Thursday, June 12, 2014

2014 - Turkey: Following the Footsteps of Paul: Part 1


Archeologists believe the city of Perga had been established in the early Bronze Age (4000 to 3000 B.C.).  Greek colonization began in 7th century B.C., and by the 2nd century A.D, it was a beautiful city of the Roman Empire.  The road in the photo below (click to enlarge photos) was flanked by shops in the bustling commercial district...

Paul walked the road in 46 A.D. and preached to the people (Acts 14:25).  In fact, he twice visited Perga with Barnabas on the first missionary journey, also accompanied by Mark, who then returned to Jerusalem (Acts 13:13.)

Here's a brief video I made of my visit



Pisidian Antioch dates back to third century B. C. The theatre is shown below.  Paul made three visits to Pisidian Antioch between 46 and 62 A.D., stopping on each of his three missionary journeys, and he preached in the synagogue.  He gave his first sermon to Gentiles here (Acts 13:13-52) and helped make Antioch a center of early Christianity.  In 2 Timothy 3:11, Paul mentions the unpleasant experience that occurred here.



Laodicea in Anatolia was founded in the mid-3rd century B.C. by Seleucid King Antiochus II, who named the city for his wife Laodice.  The city suffered nine earthquakes between 27 B.C. and 600 A.D.   Located at the junction of two commercial roads, the town prospered so greatly from trade and as a banking center, that after the quake of 60 A.D. devastated the area, Laodicea  declined the offers of assistance from Rome, rebuilding using their own resources. After the last of these catastrophic quakes, the people moved six kilometers north to the present site of Denizli, Turkey.  Excavations of Laodicea began as early as 1833.  One of the main thoroughfares is in the photo below...

...and the ruts evident in the stone road (to the right of the feet) were left by countless cart wheels...

Laodicea is mentioned by Paul in his epistle to the Colossians 4:15 and is one of the seven churches of Asia mentioned by John in Revelation 1:11 and 3: 14-22, where he condemns them as "wretched, pitiable, poor, blind, and naked."  Some Greek manuscripts have 1 Timothy ending with "Written at Laodicea, metropolis of Phrygia...."

The next two photos show the Laodicea Temple which featured 54 columns...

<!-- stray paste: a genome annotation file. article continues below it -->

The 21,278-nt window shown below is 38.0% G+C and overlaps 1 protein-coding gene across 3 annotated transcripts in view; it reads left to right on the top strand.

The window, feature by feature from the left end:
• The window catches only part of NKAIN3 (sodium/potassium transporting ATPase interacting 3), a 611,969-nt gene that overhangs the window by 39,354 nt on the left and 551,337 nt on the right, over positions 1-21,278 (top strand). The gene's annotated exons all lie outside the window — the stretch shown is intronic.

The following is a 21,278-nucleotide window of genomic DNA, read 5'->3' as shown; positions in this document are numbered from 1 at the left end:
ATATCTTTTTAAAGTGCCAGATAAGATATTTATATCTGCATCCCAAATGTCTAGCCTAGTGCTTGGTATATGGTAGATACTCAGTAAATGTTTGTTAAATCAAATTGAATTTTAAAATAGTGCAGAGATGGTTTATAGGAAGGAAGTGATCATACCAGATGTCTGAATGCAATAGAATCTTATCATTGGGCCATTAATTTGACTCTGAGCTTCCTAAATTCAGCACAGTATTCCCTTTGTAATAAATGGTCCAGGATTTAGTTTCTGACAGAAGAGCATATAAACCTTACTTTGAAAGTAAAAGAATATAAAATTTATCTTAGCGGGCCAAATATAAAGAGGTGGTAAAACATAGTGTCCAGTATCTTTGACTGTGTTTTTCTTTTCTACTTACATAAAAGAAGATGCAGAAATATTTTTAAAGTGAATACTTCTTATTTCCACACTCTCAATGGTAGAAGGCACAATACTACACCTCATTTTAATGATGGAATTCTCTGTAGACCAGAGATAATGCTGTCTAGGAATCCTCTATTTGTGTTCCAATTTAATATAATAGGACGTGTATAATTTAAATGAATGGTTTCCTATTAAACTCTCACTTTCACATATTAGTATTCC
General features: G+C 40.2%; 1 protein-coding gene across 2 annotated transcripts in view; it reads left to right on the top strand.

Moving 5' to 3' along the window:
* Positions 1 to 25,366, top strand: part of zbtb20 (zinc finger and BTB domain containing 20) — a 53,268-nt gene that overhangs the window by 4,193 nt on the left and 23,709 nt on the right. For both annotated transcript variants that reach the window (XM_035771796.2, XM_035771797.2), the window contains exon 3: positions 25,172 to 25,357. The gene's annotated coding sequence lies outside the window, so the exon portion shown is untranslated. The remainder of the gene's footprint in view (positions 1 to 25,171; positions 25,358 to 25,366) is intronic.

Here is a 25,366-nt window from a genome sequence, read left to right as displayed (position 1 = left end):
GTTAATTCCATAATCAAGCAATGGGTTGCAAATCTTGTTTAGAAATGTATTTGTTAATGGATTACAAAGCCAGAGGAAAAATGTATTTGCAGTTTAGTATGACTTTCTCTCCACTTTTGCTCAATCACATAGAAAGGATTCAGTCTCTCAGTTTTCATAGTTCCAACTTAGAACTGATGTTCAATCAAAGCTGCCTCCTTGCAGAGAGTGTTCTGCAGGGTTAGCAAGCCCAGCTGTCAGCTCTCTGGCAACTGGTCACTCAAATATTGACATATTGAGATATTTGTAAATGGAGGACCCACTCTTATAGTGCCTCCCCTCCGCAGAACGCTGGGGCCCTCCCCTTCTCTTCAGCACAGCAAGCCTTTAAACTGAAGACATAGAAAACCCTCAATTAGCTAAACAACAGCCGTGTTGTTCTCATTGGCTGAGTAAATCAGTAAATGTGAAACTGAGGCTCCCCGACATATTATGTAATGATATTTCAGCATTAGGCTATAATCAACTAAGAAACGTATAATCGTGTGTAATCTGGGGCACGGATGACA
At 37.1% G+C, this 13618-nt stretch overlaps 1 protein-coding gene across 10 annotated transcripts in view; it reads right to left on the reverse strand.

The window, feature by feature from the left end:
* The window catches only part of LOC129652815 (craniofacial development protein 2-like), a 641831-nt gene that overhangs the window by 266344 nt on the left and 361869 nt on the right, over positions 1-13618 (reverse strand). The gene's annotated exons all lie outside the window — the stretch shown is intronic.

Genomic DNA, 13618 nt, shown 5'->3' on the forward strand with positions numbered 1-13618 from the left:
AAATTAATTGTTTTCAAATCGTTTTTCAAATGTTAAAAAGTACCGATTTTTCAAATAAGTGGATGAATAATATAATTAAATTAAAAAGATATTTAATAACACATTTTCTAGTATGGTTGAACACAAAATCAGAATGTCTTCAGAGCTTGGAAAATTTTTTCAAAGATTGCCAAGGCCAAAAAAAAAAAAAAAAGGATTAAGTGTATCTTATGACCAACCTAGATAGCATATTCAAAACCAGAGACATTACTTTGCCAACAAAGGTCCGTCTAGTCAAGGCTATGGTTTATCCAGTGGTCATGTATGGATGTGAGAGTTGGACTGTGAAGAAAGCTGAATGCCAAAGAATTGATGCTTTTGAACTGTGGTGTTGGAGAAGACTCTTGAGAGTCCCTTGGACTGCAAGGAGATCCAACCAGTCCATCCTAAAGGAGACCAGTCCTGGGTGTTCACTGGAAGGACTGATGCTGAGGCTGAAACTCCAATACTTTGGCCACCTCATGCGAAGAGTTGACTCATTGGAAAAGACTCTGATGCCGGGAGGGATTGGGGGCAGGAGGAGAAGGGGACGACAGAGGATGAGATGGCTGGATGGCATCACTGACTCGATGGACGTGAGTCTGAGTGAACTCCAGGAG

Here's a video!



This ancient city was located on hot springs in classical Phrygia in southwestern Anatolia, adjacent to modern Pamukkale, Turkey.  It is an archeological site designated as a UNESCO World Heritage Site. Its hot springs have been used as a spa since the 2nd Century B.C.

A Christian church was founded here through the influence of Paul while he was at Ephesus, and the apostle Philip spent the last years of his life here, where he was crucified in A.D. 80.

The hot springs flow down and create these travertine dams (calcified cliffs formed by mineral deposits), similar to those found at the USA's Grand Canyon - Havasu Falls area.  The hot springs are in the upper left of this photo where the people are gathered (click to enlarge.)

In this panoramic photo, you get an idea of the hot springs/travertine area of the old city as it sits high above the modern city of Pamukkale far below...

...and in this photo you see some of the excavated ruins with the hot springs barely visible in the upper left beyond and far below the ruins...

The Theatre of Hieropolis of Phyrgia was the most dramatic we visited, at over 300 feet wide.  It was begun in the first century A.D. and finished around 200 A.D.  Talk about nosebleed seating!  This photo was taken from the very top.

Hierapolis is mentioned once in the Bible, in Colossians 4:12-13, when Epaphras, a Christian from Colossae, is praised for his faithfulness and hard work as the person responsible for spreading Christianity in this area.




The Shrine to Apollo in Didyma was a notable rival for the temple at Delphi. Construction began in 313 B.C. and continued through the 2nd century B.C., though more construction occurred during the Roman period. Had this temple been completed, it is believed the structure would have been one of the seven wonders of the ancient world.

Its 122 columns stood 60 feet tall and had a diameter of six feet.  For perspective, compare Len and Marlene in the photo below to the size of the columns, and recall that each column would have then been as tall as a six story building.



Paul visited Miletus at the end of his third missionary journey but was hurrying to reach Jerusalem in time for Pentecost (Acts 20:16).  He spoke to the elders from Ephesus while here and gave his farewell speech to them (Acts 20:17-35), finishing it with "It is more blessed to give than to receive."

In the center of this photo stands the Ionic Stoa, built in 58 A.D.  It used to have 35 columns in front of its 19 shops. (Click to enlarge.)

The theatre was begun in at the end of the 4th century B.C. and seated 5300, but after being enlarged and completed by the Romans, it could seat over 15,000.  The ruins stand 90 feet tall (9 story building), but it once stood another 30 feet taller.

The ten mile long Sacred Way road linked Miletus to Didyma.  Though Didyma is not mentioned in the Bible, the city no doubt had contact with the Christians of Miletus.

(The video of Miletus is combined above in the Didyma video)


(Information taken from A Guide to the Biblical Sites of Greece and Turkey by Clyde Fant and Mitchell Reddish, a book I heartily recommend to anyone traveling to these sites.  All photos are my own.)


No comments: